Empire Quotes (displaying: 1 - 30 of 342 quotes )
The ancient world found an end to anarchy in the Roman Empire, but the Roman Empire was a brute fact, not an idea. The Catholic world sought an end to anarchy in the church, which was an idea, but was never adequately embodied in fact. Neither the ancient nor the medieval solution was satisfactory – the one because it could not be idealized, the other because it could not be actualized. The modern world, at present, seems to be moving towards a solution like that of antiquity: a social order imposed by force, representing the will of the powerful rather than the hopes of the common men. The problem of a durable and satisfactory social order can only be solved by combining the solidarity of the Roman Empire with the idealism of St. Augustine’s City of God. To achieve this a new philosophy will be needed
A great empire cannot bring freedom by its own decay to those corners in it where a subject people are prevented from discussing the fundamentals of life. The people feel like children turned adrift to fend for themselves when the imperial routine breaks down; and they wander to and fro, given up to instinctive fears and antagonisms and exaltation until reason dares to take control. I had come to Yugoslavia to see what history meant in flesh and blood. I learned now that it might follow, because an empire passed, that a world full of strong men and women and rich food and heady wine might nevertheless seem like a shadow-show: that a man of every excellence might sit by a fire warming his hands in the vain hope of casting out a chill that lived not in the flesh.
The gunslinger turned his eyes up to the faces in the leaves. A play was being enacted there for his amusement Worlds rose and fell before him. Empires were built across shining sands where forever machines toiled in abstract electronic frenzies. Empires declined and fell. Wheels that had spun like silent liquid moved more slowly, began to squeak, began to scream, stopped. Sand choked the stainless steel gutters of concentric streets below dark skies full of stars like beds of cold jewels. And through it all, a dying wind of change blew, bringing with it the cinnamon smell of late October. The gunslinger watched as the world moved on.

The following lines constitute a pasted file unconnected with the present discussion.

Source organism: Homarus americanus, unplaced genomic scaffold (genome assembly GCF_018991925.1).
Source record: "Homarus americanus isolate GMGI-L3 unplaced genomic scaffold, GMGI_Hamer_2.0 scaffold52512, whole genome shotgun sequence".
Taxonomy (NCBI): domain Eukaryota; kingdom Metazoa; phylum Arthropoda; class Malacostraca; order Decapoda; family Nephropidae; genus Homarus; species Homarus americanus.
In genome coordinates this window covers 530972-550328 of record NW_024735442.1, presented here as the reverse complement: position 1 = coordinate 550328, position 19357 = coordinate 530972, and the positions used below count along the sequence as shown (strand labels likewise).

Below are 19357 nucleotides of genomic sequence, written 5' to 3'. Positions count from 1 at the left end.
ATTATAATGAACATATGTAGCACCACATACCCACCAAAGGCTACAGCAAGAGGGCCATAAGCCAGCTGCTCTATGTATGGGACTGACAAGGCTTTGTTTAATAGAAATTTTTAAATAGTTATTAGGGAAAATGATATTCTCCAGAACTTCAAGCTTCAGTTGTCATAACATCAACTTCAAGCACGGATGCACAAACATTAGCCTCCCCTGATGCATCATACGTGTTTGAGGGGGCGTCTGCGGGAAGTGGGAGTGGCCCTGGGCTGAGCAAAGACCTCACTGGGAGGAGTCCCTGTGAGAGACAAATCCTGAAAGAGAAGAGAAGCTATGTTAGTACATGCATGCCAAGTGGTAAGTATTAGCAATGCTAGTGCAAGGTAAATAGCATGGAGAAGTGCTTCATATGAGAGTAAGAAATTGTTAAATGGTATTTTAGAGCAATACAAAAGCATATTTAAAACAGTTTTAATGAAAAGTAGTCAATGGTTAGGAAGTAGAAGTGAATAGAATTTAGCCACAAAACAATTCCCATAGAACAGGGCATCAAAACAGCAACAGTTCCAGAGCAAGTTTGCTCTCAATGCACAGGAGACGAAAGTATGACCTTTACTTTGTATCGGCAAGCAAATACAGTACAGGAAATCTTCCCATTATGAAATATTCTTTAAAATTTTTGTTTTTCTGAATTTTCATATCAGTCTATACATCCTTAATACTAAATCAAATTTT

The Roman Empire necessarily became less Roman as it became more of an Empire; until not very long after Rome gave conquerors to Britain, Britain was giving emperors to Rome. Out of Britain, as the Britons boasted, came at length the great Empress Helena, who was the mother of Constantine. And it was Constantine, as all men know, who first nailed up that proclamation which all after generations have in truth been struggling either to protect or to tear down
Some say that because the United States was wrong before, it cannot possibly be right now, or has not the right to be right. (The British Empire sent a fleet to Africa and the Caribbean to maintain the slave trade while the very same empire later sent another fleet to enforce abolition. I would not have opposed the second policy because of my objections to the first; rather it seems to me that the second policy was morally necessitated by its predecessor.)
Philosopher, orator, apostle, legislator, warrior, conqueror of ideas, restorer of rational dogmas, of a cult without images, the founder of twenty terrestrial empires and of one spiritual empire: that is MUHAMMAD. As regards all the standards by which human greatness may be measured, we may well ask IS THERE ANY MAN GREATER THAN HE?
Far back in the mists of ancient time, in the great and glorious days of the former Galactic Empire, life was wild, rich and largely tax free. Mighty starships plied their way between exotic suns, seeking adventure and reward among the furthest reaches of Galactic space. In those days spirits were brave, the stakes were high, men were real men, women were real women and small furry creatures from Alpha Centauri were real small furry creatures from Alpha Centauri. And all dared to brave unknown terrors, to do mighty deeds, to boldly split infinitives that no man had split before--and thus was the Empire forged....In these enlightened days, of course, no one believes a word of it.
It is truth, in the old saying, that is 'the daughter of time,' and the lapse of half a century has not left us many of our illusions. Churchill tried and failed to preserve one empire. He failed to preserve his own empire, but succeeded in aggrandizing two much larger ones. He seems to have used crisis after crisis as an excuse to extend his own power. His petulant refusal to relinquish the leadership was the despair of postwar British Conservatives; in my opinion this refusal had to do with his yearning to accomplish something that 'history' had so far denied him—the winning of a democratic election.